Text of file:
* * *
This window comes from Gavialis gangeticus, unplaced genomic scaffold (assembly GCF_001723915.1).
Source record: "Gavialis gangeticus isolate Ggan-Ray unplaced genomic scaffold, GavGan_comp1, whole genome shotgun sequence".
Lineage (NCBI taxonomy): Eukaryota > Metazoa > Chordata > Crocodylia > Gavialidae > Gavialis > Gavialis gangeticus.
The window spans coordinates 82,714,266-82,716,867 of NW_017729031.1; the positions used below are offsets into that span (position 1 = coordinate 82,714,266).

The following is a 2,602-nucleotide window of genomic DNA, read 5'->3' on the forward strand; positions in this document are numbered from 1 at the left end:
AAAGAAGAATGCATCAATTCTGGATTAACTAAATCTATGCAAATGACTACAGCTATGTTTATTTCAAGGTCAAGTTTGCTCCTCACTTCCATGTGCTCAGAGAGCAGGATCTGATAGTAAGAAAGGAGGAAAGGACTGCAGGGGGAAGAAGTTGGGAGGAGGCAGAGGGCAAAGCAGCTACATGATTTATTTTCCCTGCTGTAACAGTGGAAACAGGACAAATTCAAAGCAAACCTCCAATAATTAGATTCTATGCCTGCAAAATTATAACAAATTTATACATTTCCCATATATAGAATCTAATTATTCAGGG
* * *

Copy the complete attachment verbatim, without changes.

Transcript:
This window comes from Gavialis gangeticus, unplaced genomic scaffold (assembly GCF_001723915.1).
Source record: "Gavialis gangeticus isolate Ggan-Ray unplaced genomic scaffold, GavGan_comp1, whole genome shotgun sequence".
Lineage (NCBI taxonomy): Eukaryota > Metazoa > Chordata > Crocodylia > Gavialidae > Gavialis > Gavialis gangeticus.
The window spans coordinates 82,714,266-82,716,867 of NW_017729031.1; the positions used below are offsets into that span (position 1 = coordinate 82,714,266).

The following is a 2,602-nucleotide window of genomic DNA, read 5'->3' on the forward strand; positions in this document are numbered from 1 at the left end:
AAAGAAGAATGCATCAATTCTGGATTAACTAAATCTATGCAAATGACTACAGCTATGTTTATTTCAAGGTCAAGTTTGCTCCTCACTTCCATGTGCTCAGAGAGCAGGATCTGATAGTAAGAAAGGAGGAAAGGACTGCAGGGGGAAGAAGTTGGGAGGAGGCAGAGGGCAAAGCAGCTACATGATTTATTTTCCCTGCTGTAACAGTGGAAACAGGACAAATTCAAAGCAAACCTCCAATAATTAGATTCTATGCCTGCAAAATTATAACAAATTTATACATTTCCCATATATAGAATCTAATTATTCAGGG